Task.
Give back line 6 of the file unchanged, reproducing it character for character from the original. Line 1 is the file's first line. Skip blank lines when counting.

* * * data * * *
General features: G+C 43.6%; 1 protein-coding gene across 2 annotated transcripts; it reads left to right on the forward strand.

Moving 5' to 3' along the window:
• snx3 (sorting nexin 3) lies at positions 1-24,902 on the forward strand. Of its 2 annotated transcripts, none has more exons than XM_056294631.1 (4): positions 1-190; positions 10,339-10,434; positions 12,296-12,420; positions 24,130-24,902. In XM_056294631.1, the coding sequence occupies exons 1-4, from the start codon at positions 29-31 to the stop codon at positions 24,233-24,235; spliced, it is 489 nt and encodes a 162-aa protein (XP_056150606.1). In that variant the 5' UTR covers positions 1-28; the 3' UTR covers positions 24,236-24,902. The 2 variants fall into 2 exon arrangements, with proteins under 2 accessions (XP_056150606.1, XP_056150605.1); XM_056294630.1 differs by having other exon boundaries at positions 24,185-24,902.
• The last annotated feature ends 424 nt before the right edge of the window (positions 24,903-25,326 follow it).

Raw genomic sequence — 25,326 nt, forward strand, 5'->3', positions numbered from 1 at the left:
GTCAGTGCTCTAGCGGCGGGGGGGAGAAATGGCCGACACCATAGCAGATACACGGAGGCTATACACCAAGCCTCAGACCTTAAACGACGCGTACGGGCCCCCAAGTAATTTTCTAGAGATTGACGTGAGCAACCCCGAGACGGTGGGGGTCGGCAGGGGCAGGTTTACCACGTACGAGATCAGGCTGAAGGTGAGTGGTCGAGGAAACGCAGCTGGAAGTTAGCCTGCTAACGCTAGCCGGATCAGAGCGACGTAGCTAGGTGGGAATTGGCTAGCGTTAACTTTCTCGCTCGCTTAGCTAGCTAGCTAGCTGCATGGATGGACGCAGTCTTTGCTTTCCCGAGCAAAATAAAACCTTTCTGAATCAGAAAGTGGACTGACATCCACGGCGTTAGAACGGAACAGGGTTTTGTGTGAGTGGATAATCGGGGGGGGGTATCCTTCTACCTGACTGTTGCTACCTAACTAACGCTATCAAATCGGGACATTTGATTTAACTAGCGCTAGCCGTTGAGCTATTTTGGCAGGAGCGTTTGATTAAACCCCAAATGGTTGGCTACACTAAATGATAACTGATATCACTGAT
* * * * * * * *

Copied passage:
GTCAGTGCTCTAGCGGCGGGGGGGAGAAATGGCCGACACCATAGCAGATACACGGAGGCTATACACCAAGCCTCAGACCTTAAACGACGCGTACGGGCCCCCAAGTAATTTTCTAGAGATTGACGTGAGCAACCCCGAGACGGTGGGGGTCGGCAGGGGCAGGTTTACCACGTACGAGATCAGGCTGAAGGTGAGTGGTCGAGGAAACGCAGCTGGAAGTTAGCCTGCTAACGCTAGCCGGATCAGAGCGACGTAGCTAGGTGGGAATTGGCTAGCGTTAACTTTCTCGCTCGCTTAGCTAGCTAGCTAGCTGCATGGATGGACGCAGTCTTTGCTTTCCCGAGCAAAATAAAACCTTTCTGAATCAGAAAGTGGACTGACATCCACGGCGTTAGAACGGAACAGGGTTTTGTGTGAGTGGATAATCGGGGGGGGGTATCCTTCTACCTGACTGTTGCTACCTAACTAACGCTATCAAATCGGGACATTTGATTTAACTAGCGCTAGCCGTTGAGCTATTTTGGCAGGAGCGTTTGATTAAACCCCAAATGGTTGGCTACACTAAATGATAACTGATATCACTGAT